As Index/Goran Vojkovic writes, the State Attorney’s Office Act states that ”any form of influence is prohibited, especially any form of coercion against state attorneys and deputy state attorneys, the abuse of public authority and personal influence, and the use of media and public appearances in criminal cases prosecuted ex officio and in cases where the state attorney or deputy the State Attorney performs his powers and duties in the protection of the property of the Republic of Croatia.”
It was a very difficult, rainy Saturday for the Prime Minister, it was a bit like the sky was crying for the HDZ (again). Things should have been completely different during that day. Over in Brussels, Prime Minister Andrej Plenkovic managed to get an extension of the deadline in which Croatia has to spend European Union money for reconstruction, because Croatia didn’t manage to spend any of that money on time. The newly arrested Minister of Physical Planning, Construction and State Property, Darko Horvat, is in charge of this reconstruction process. It seems now that the Horvat scandal is only just beginning.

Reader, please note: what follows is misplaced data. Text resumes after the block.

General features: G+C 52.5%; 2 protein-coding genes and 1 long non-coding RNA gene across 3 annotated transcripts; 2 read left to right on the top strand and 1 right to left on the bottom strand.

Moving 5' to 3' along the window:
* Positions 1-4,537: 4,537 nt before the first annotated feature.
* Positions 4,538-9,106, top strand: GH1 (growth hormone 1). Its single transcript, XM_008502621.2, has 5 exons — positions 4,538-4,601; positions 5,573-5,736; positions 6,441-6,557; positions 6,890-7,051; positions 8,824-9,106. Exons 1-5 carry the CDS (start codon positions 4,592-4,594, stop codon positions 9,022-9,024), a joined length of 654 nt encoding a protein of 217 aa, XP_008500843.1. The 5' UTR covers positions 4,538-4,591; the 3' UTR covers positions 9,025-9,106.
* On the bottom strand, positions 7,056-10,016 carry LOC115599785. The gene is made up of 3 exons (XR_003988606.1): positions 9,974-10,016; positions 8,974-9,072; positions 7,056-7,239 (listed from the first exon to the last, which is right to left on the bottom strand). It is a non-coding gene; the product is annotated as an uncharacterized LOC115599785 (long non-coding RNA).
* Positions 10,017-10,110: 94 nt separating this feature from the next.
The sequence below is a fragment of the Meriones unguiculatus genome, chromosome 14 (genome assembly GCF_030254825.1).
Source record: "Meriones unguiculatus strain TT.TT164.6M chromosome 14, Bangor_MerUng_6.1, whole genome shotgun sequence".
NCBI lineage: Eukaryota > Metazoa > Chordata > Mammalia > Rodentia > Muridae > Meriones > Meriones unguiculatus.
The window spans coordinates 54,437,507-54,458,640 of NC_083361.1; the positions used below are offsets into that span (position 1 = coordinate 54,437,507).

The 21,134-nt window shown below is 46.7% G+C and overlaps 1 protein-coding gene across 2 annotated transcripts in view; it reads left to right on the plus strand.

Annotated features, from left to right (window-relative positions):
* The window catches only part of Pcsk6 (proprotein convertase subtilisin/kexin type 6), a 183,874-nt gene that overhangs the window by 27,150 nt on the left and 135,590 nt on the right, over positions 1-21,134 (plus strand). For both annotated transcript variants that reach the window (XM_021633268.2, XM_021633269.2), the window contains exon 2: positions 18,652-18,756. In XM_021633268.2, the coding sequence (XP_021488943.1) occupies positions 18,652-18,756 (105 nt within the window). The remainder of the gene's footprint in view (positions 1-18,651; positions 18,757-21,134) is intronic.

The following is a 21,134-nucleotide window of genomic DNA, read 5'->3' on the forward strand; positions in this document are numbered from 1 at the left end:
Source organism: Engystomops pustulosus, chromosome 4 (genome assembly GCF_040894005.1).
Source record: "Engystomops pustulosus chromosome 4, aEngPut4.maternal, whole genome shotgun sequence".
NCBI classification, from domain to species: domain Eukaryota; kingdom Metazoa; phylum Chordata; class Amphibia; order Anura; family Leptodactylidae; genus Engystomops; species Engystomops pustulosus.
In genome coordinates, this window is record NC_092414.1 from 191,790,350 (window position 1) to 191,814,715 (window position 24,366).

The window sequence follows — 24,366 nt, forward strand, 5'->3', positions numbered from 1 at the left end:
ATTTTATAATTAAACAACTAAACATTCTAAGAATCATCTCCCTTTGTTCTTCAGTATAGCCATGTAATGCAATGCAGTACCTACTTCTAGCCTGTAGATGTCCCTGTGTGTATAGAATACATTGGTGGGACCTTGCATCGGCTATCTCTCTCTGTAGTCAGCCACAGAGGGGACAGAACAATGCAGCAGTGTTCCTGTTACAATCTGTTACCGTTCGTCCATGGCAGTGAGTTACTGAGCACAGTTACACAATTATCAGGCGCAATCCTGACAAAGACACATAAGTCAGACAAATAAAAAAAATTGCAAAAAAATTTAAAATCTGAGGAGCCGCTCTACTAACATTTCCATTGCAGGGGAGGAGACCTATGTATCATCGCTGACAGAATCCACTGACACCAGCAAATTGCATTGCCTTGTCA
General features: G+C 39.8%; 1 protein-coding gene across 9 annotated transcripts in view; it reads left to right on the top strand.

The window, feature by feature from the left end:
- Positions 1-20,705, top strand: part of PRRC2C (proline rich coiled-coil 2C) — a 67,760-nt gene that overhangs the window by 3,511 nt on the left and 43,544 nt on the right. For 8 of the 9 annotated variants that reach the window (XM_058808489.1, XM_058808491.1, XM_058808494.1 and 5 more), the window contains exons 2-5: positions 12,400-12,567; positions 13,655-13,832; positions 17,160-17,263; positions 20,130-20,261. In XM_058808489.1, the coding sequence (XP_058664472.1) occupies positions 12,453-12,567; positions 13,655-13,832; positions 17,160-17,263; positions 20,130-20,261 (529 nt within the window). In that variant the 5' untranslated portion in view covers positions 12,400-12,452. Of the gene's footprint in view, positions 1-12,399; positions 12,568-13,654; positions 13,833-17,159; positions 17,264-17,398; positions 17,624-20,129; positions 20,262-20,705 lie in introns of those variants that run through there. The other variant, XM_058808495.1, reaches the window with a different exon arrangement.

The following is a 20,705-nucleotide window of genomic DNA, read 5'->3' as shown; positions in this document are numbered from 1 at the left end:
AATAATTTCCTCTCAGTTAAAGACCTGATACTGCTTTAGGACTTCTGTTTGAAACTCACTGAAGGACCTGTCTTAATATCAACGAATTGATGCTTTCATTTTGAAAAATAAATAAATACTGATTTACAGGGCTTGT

In addition to the above, Croatia was visited by an American carrier, which is, in fact, a matter of global relations and is nothing new for the country, the two nations from each side of the Atlantic Ocean have been allies in this regard since back in 1952, when Tito, dressed up in his white uniform, walked along the bridge of the American carrier Coral Sea. But in a country full of scandals, while energy prices are rampant, any extra time will come in handy for the post-earthquake reconstruction that we didn’t bother to do and of course, for a walk on this American carrier.
The Prime Minister’s easy Saturday morning coffee was interrupted by the Horvat scandal, and that’s never a good way in which to start the day.
The prime minister was probably planning a quiet family morning donning a comfortable dressing gown, sipping a coffee, surfing the internet on his tablet which would have been packed with praise and good news and enjoying the view of the calming Zagreb rain through the window of his warm apartment. And then came some very awkward news – a search of the house of the Minister of Physical Planning, Construction and State Property. The Horvat scandal had broken.